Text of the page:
Review of Roland & Shiman 2002 history of a decade of ARPA/DARPA involvement in AI and supercomputing, and the ARPA philosophy of technological acceleration; it yielded mixed results, perhaps due to ultimately insurmountable bottlenecks—the time was not yet ripe for many goals.
2018-07-04–2021-05-06 finished certainty: likely importance: 6
Review of DARPA history book, Strategic Computing: DARPA and the Quest for Machine Intelligence, 1983–1993, Roland & Shiman 2002, which reviews a large-scale DARPA effort to jumpstart real-world uses of AI in the 1980s by a multi-pronged research effort into more efficient computer chip R&D, supercomputing, robotics/
self-driving cars, & expert system software. Roland & Shiman 2002 particularly focus on the various ‘philosophies’ of technological forecasting & development, which guided DARPA’s strategy in different periods, ultimately endorsing a weak technological determinism where the bottlenecks are too large for a small (in comparison to the global economy & global R&D) organization best a DARPA can hope for is a largely agnostic & reactive strategy in which granters ‘surf’ technological changes, rapidly exploiting new technology while investing their limited funds into targeted research patching up any gaps or lags that accidentally open up and block broader applications. (For broader discussion of progress, see “Lessons from the Media Lab” & Bakewell.)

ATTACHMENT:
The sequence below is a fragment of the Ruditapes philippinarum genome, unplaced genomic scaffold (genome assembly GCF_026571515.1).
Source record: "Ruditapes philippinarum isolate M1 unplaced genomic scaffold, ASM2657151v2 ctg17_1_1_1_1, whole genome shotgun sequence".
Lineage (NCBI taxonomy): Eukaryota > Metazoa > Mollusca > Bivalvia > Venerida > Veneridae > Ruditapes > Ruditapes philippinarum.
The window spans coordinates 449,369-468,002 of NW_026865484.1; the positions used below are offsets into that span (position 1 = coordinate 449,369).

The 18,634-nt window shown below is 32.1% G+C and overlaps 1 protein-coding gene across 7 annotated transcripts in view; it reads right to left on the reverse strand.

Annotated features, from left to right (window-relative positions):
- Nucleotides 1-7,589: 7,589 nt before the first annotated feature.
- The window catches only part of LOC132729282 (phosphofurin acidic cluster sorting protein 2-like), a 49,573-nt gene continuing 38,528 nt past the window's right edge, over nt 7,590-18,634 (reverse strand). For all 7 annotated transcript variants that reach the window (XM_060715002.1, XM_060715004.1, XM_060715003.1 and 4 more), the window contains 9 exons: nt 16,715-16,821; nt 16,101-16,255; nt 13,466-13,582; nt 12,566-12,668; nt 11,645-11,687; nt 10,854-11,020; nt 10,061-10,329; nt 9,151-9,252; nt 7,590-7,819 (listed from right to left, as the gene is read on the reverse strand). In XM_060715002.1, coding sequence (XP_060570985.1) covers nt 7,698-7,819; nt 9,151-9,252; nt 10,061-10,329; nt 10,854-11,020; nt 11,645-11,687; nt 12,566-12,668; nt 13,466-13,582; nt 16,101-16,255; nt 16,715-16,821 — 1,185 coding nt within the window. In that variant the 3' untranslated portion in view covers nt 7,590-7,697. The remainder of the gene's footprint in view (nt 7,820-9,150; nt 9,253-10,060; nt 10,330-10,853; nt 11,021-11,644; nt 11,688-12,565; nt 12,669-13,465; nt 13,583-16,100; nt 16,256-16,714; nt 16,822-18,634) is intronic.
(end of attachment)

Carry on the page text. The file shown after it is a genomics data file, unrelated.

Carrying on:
While reading “Funding Breakthrough Research: Promises and Challenges of the ‘ARPA Model’”, Azoulay et al 2018, on DARPA, I noticed an interesting comment:
In this paper, we propose that the key elements of the ARPA model for research funding are: organizational flexibility on an administrative level, and substantial authority given to program directors to design programs, select projects and actively manage projects. We identify the ARPA model’s domain as mission-oriented research on nascent S-curves within an inefficient innovation system.
…Despite a great deal of commentary on DARPA, lack of access to internal archival data has hampered efforts to study it empirically. One notable exception is the work of Roland & Shiman 2002,2 who offer an industrial history of DARPA’s effort to develop machine intelligence under the “Strategic Computing Initiative” [SCI]. They emphasize both the agency’s positioning in the research ecosystem—carrying military ideas to proof of concept that would be otherwise neglected—as well as the program managers’ role as “connectors” in that ecosystem. Roland and Shiman are to our knowledge the only academic researchers ever to receive internal access to DARPA’s archives. Recent work by Goldstein and Kearney (2018a) on ARPA-E is to-date the only quantitative analysis using internal program data from an ARPA agency. [For insights into this painful process, see the preface of Roland & Shiman 2002.]
The two Goldstein & Kearney 2018 papers sounded interesting but alas, are listed as “manuscript under review”/
The preface makes clear the odd footnote: while they may have had some access to internal archival data, they had a lot less access than they requested, DARPA was not enthusiastic about it, and eventually canceled their book contract (they published anyway). This leads to an… interesting preface. You don’t often hear historians of solicited official histories describe the access as a “mixed blessing” and say things like “they never lied to us, as best as we can tell”, they just “simply could not understand why we wanted to see the materials we requested”, or recount that their “requests for access to these [emails] were most often met with laughter”, noting that “We were never explicitly denied access to records controlled by DARPA; we just never gained complete access.” Frustrated, they